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le collier rouge
6 september 2018
I can't remember where I heard about Jean-Christophe Rufin's novel Le collier rouge. I found it at the top of one of my online "Wish Lists." It's a slim book, about 150 pages in large type. For about 140 of them, it's compellingly suspenseful and, though increasingly a novel of ideas rather than a plot-driven story, it delivers strong, well-phrased ideas. In the last 10-12 pages, it jumps the shark, or whatever metaphor might be more dignified for a prestige novel by a member of the Académie française. ("Il avait sauté par-dessus le requin?") I won't tell you how it jumps, exactly, and it won't hurt you to read those last few pages. But be aware that Le collier rouge, after setting up its central tension commendably, wants nothing more than to push a button and make the whole scenario fold up and vanish.
It's 1919. A prisoner named Morlac sits in a seedy cell in rural France, the last of the cases of misconduct on the docket of a military magistrate named Lantier, who just wants to close the files and get on with his life after years of war and years of prosecuting the consequences of war. Morlac, a highly decorated combatant, is accused of doing something after the war – we aren't told what – something he might be able to live down if he would only admit to being drunk when it happened. I wasn't drunk, insists Morlac. Throw the book at me.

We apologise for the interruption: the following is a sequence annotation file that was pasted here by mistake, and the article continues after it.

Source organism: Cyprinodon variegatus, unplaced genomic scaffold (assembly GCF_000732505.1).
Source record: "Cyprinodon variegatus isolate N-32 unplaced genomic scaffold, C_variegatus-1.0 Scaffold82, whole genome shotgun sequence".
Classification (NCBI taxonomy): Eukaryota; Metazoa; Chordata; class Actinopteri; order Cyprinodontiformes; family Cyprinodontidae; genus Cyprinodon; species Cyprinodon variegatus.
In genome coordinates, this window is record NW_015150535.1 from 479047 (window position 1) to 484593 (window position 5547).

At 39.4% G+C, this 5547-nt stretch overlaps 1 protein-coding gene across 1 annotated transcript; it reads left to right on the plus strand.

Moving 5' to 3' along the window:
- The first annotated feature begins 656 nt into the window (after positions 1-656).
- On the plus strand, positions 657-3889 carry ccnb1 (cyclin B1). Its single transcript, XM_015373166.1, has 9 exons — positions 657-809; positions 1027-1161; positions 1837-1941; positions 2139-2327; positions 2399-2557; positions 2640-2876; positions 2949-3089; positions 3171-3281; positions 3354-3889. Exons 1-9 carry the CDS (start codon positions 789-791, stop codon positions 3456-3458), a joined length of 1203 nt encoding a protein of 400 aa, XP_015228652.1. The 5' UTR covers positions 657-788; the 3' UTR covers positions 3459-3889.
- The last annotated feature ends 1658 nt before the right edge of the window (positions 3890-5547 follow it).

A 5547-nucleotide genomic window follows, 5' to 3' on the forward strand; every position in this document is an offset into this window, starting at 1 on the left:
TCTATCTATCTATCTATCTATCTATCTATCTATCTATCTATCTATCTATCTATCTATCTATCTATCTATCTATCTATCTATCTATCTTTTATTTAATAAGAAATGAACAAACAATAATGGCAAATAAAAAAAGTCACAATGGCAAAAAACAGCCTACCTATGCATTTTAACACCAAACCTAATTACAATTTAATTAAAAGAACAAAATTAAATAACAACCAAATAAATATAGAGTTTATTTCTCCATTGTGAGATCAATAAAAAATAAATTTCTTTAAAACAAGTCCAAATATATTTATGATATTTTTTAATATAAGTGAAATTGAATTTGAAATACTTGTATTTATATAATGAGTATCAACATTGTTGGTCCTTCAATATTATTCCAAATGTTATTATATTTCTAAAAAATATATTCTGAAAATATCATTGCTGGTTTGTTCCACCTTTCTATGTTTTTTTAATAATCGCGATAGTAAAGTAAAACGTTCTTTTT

The misdeed has something to do with Morlac's dog, who sits outside his prison barking day and night. Lantier befriends the dog before he befriends Morlac, and the dog becomes a way of understanding both the crime and the nature of war.
Morlac says of his dog:
Il avait toutes les qualités qu'on attendait d'un soldat. Pour lui, le monde était fait de bons et de méchants. Il y avait un mot pour dire ça: il n'avait aucune humanité. (121)The dog teaches Morlac that war is profoundly anti-humane.
[He had all the characteristics you expect from a soldier. For him, the world was made up of good people and bad people. There's a phrase for that: he lacked all humanity.]
We know a great deal of backstory by about halfway through Rufin's novel. It comes to seem highly artificial that we still don't know what Morlac did wrong. Teasers are one thing, but this teaser becomes, well, a shaggy-dog story. But along the way, the book makes its central point about human and canine nature dramatically, and it keeps you interested in Morlac's fate. You could do worse with a couple of reading evenings.
Rufin, Jean-Christophe. Le collier rouge. Paris: Gallimard, 2014.